Flights by Olga Tokarczuk

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'One among a very few signal European novelists of the past quarter-century'
– The Economist

'A magnificent writer' – Svetlana Alexievich

Flights, a novel about travel in the twenty-first century and human anatomy, is the most ambitious work to date by Olga Tokarczuk, winner of the 2018 Nobel Prize in Literature. It interweaves travel narratives and reflections on travel with an in-depth exploration of the human body, broaching life, death, motion and migration.

From the seventeenth century, we have the story of the Dutch anatomist Philip Verheyen, who dissected and drew pictures of his own amputated leg. From the eighteenth century, we have the story of a North African-born slave turned Austrian courtier stuffed and put on display after his death. In the nineteenth century, we follow Chopin’s heart as it makes the covert journey from Paris to Warsaw. In the present we have the trials of a wife accompanying her much older husband as he teaches a course on a cruise ship in the Greek islands, and the harrowing story of a young husband whose wife and child mysteriously vanish on a holiday on a Croatian island.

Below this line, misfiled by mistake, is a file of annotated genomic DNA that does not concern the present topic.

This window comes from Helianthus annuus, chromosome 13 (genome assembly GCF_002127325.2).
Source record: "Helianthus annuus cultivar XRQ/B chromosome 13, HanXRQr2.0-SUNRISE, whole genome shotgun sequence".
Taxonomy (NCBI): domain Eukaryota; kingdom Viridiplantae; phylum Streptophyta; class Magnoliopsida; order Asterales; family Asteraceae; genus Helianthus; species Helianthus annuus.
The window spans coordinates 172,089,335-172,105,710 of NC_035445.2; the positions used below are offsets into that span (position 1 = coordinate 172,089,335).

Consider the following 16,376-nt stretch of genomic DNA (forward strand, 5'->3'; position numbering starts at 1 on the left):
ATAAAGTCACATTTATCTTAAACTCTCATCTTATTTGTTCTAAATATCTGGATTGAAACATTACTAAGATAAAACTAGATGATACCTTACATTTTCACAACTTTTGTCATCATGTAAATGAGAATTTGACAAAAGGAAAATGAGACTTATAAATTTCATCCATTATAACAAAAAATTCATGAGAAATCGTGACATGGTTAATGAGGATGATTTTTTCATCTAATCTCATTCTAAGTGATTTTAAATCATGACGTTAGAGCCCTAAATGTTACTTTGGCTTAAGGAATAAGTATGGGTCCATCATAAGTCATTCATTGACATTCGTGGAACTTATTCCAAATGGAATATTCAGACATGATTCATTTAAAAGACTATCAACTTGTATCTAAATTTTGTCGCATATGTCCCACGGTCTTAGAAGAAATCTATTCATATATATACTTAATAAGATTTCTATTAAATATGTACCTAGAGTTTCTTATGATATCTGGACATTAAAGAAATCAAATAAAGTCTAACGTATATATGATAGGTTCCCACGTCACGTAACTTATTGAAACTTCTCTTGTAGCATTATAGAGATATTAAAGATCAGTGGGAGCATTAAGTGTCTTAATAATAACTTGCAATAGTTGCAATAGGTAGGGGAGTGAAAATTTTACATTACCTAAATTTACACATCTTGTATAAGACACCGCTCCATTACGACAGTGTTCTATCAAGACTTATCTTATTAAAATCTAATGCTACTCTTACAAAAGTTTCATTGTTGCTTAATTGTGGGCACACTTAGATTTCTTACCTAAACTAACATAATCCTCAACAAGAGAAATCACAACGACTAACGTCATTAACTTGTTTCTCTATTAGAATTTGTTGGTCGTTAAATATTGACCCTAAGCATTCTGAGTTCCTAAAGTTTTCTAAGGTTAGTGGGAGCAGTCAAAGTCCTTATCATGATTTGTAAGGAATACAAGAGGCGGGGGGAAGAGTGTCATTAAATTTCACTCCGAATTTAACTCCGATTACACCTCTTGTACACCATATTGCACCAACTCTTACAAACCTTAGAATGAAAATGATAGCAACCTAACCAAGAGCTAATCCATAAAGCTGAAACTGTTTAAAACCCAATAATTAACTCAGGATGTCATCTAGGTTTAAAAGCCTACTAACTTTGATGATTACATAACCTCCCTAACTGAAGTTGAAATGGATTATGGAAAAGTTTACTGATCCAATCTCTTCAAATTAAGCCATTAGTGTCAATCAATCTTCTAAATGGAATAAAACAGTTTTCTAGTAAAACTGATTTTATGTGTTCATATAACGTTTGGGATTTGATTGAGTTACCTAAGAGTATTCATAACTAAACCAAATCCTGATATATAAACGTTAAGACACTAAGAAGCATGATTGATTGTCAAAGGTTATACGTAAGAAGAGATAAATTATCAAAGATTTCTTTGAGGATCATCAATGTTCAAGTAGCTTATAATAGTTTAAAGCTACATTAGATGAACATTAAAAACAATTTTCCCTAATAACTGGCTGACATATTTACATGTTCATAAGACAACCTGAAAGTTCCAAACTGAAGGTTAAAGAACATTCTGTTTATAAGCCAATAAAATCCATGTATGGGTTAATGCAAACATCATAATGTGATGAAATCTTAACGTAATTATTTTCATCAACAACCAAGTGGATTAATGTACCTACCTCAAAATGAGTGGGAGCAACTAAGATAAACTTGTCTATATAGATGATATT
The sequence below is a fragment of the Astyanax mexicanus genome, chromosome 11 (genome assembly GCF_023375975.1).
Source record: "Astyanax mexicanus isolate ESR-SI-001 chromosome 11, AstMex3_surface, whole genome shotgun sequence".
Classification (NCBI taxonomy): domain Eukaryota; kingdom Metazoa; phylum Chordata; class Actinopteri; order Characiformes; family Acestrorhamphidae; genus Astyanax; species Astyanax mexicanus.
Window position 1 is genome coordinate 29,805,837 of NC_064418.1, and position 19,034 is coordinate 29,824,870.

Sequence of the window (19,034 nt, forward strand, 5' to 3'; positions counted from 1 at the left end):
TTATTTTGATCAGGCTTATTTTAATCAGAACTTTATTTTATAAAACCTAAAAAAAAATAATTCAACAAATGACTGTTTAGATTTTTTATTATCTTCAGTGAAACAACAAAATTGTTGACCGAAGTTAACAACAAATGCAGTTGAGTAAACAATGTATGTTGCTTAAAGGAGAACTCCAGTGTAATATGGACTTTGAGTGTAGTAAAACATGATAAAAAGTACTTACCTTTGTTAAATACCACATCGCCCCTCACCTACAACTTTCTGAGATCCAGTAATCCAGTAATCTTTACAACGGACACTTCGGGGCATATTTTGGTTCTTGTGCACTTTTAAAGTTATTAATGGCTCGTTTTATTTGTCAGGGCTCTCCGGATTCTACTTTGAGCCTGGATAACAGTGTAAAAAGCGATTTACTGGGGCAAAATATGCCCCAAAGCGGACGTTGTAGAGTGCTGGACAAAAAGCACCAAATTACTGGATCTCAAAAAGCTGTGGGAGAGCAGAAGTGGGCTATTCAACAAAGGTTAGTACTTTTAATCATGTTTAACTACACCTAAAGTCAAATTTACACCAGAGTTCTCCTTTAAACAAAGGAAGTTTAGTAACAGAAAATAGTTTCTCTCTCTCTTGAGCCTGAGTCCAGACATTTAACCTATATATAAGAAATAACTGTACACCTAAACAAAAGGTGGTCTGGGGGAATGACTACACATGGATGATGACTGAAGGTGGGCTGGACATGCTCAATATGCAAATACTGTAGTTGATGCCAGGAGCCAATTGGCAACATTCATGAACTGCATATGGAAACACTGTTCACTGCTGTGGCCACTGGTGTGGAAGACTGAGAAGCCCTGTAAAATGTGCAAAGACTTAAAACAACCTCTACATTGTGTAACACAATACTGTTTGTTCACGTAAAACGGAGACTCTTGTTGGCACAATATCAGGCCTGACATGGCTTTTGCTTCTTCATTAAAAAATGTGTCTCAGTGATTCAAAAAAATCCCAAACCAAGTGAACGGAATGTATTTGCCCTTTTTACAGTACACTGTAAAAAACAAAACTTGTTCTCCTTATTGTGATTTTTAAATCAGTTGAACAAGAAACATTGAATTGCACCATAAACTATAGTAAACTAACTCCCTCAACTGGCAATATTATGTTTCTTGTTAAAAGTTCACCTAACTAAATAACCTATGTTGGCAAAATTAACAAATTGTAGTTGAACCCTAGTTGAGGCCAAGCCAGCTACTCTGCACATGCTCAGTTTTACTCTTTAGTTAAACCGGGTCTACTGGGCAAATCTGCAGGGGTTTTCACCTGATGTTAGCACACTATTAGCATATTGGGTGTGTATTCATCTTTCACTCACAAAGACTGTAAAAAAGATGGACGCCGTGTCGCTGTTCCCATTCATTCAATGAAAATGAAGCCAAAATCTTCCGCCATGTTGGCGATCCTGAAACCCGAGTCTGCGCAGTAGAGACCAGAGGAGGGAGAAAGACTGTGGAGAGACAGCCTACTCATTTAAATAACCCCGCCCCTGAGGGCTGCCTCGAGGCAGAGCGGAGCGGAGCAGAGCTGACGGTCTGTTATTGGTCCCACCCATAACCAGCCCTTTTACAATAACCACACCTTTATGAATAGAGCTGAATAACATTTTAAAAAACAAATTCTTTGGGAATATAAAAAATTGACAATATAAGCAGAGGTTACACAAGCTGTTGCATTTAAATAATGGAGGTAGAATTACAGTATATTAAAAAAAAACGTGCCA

With her signature grace and insight, Olga Tokarczuk guides the reader beyond the surface layer of modernity and towards the core of the very nature of humankind.